CONCORD -- An independent biologist has found evidence owls recently lived in a nest dismantled by a Seeno family company on property where the developer plans to build six homes, according to a report released to this newspaper this week.

The new report affirms claims by residents of Olive Drive who say a family of barn owls have lived on the property for generations, and is at odds with a report produced by a Seeno-hired biologist.

While the city biologist found fresh owl pellets on the property, suggesting owls had used the platform within previous weeks or months, the Seeno biologist found no current owl activity beyond bones, which could have been there for as long as a few years.

This photo shows what the owl habitat looked like before it was taken down. Residents on Olive Drive say the structure was built in the 1950s and remained
This photo shows what the owl habitat looked like before it was taken down. Residents on Olive Drive say the structure was built in the 1950s and remained until Jan. 31, when it was taken down.

The Seeno company, Cyrus Land Investments LLC, used the first report to justify removing boards from the teepee-like wooden structure on Jan. 31. Its removal irked neighbors, who called on the city to hire its own biologist.

"Seeno illegally and unceremoniously dumped those owls out of there," said resident Vicci Stillwell. "(The biologist) acknowledged we were right."

In his report filed this month, Steve Rottenborn of H.T. Harvey & Associates, said he found several fresh pellets on the platform of the structure in question and one on the ground below, suggesting owls used the platform within previous weeks or months.

However, Rottenborn said the evidence did not indicate that owls had begun nesting yet this year, nor did he find eggshells or remains of young barn owls.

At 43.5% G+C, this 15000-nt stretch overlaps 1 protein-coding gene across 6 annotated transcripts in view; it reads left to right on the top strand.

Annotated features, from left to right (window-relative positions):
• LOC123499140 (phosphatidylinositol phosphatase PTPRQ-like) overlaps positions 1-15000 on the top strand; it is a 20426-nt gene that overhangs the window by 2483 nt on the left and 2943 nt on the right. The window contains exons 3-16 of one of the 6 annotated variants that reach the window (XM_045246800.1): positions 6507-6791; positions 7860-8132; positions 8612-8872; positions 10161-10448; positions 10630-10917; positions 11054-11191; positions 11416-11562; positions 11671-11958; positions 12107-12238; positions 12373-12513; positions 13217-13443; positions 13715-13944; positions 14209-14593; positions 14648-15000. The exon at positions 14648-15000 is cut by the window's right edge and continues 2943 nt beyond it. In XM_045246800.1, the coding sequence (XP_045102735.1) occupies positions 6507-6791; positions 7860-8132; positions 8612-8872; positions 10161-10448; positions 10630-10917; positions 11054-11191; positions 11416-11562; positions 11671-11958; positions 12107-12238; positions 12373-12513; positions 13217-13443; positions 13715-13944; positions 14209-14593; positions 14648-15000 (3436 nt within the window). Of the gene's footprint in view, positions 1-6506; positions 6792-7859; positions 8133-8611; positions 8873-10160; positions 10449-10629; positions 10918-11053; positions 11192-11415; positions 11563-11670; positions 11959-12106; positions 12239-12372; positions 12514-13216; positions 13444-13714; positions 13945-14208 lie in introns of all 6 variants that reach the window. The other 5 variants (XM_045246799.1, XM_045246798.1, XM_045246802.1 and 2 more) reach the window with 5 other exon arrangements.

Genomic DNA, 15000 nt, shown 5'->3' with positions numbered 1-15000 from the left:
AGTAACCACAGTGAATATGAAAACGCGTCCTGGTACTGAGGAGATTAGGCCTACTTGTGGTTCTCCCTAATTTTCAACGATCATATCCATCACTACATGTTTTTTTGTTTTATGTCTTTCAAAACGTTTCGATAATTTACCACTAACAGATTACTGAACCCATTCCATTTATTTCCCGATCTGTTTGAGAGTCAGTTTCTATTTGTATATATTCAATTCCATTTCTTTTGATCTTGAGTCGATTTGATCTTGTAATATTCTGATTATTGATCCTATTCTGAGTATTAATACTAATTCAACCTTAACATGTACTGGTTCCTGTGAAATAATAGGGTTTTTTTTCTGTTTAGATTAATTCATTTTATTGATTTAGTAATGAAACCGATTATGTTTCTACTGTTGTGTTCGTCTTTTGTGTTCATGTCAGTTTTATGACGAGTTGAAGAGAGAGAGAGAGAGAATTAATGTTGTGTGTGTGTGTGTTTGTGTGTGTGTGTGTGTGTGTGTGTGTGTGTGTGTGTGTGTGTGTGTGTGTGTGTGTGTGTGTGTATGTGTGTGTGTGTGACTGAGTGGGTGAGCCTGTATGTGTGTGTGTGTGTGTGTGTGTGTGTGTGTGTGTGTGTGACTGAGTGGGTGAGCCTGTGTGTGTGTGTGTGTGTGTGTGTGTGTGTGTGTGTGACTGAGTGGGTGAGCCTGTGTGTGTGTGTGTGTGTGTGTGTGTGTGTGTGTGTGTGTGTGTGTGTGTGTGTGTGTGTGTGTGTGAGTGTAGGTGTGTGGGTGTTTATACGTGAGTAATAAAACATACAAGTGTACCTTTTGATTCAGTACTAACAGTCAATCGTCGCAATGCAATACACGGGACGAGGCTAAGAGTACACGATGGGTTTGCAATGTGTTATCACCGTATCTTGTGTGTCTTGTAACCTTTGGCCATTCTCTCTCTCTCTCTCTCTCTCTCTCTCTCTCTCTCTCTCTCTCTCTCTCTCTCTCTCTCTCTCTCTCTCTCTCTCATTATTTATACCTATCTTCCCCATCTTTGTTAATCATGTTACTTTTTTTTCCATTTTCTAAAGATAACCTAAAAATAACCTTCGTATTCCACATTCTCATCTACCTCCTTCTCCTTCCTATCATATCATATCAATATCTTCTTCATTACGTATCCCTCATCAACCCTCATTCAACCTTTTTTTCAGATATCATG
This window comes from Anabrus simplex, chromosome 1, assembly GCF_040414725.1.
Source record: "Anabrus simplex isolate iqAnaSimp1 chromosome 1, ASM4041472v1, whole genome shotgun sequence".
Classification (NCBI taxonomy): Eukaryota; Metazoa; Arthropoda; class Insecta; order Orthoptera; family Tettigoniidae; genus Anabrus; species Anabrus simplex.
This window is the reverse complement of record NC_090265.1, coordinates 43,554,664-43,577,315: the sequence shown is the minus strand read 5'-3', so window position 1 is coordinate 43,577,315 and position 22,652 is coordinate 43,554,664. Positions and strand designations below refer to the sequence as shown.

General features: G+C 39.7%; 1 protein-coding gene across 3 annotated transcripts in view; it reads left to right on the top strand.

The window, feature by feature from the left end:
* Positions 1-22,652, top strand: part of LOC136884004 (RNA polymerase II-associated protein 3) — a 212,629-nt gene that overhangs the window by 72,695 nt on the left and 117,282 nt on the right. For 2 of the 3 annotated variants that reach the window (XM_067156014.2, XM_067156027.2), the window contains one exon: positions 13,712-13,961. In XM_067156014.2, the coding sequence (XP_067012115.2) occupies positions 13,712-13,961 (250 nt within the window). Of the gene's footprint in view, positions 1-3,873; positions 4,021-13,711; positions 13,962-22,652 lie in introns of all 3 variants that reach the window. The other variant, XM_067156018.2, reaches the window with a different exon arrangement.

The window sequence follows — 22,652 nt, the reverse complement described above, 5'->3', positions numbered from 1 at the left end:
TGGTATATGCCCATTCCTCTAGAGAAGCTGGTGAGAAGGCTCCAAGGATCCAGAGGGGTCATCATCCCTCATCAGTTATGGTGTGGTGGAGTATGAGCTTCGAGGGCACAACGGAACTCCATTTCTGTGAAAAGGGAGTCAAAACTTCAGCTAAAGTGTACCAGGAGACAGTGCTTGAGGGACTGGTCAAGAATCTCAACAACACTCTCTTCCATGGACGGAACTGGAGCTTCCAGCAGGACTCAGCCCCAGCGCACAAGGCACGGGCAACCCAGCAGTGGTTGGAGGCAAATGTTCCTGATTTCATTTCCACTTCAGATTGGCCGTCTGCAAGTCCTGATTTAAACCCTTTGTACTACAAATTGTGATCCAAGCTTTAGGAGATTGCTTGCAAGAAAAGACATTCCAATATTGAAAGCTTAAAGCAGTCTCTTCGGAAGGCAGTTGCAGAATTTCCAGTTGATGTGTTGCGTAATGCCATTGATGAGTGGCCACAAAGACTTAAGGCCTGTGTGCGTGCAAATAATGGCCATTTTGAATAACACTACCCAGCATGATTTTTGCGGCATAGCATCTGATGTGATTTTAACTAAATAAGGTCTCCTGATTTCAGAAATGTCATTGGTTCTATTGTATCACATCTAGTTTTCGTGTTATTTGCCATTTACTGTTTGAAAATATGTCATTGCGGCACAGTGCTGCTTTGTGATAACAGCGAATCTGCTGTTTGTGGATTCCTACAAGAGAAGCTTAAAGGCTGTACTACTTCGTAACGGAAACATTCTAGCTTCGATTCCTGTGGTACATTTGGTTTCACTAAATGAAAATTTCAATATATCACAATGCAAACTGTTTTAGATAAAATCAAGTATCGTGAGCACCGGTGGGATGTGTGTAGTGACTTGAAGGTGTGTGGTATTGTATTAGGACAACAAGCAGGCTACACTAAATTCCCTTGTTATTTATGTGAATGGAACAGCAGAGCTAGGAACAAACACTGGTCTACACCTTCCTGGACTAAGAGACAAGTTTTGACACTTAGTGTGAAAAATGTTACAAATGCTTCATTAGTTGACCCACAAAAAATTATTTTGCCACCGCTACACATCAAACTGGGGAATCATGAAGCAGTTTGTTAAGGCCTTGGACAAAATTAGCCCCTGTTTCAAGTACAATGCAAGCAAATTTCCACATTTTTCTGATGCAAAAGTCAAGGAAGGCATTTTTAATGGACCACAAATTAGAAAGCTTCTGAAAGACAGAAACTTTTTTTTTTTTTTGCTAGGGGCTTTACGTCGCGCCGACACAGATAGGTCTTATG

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"If any eggs or young had been present, they could have been depredated or scavenged prior to my visit," Rottenborn wrote. "Therefore, I can neither refute nor confirm that an active nest was present when the boards were removed. I can only say that barn owls have used the platform for some purpose relatively recently."

Rottenborn concluded that the project's impact to birds would be less than significant, but noted that destroying a nest containing eggs or young birds would violated the Migratory Bird Treaty Act and California Fish and Game Code. He recommended that a biologist survey the property again before any demolition or construction occurring during breeding season, which ends Aug. 31.

Cyrus Land Investments LLC, which shares an address with another Seeno company, Discovery Builders Inc., plans to build six homes at 4985 Olive Drive. In preliminary plans, each of the homes would be two stories with a net square footage above 8,000. Neighbors have complained the homes do not blend with the rest of the street: all other homes are one story and are ranch-style homes, many built in the 1960s.

The family of barn owls has since moved into an owl nesting box erected on Stillwell's property across the street from their previous home.

David DeBolt covers Concord and Clayton. Contact him at 925-943-8048. Follow him at Twitter.com/daviddebolt.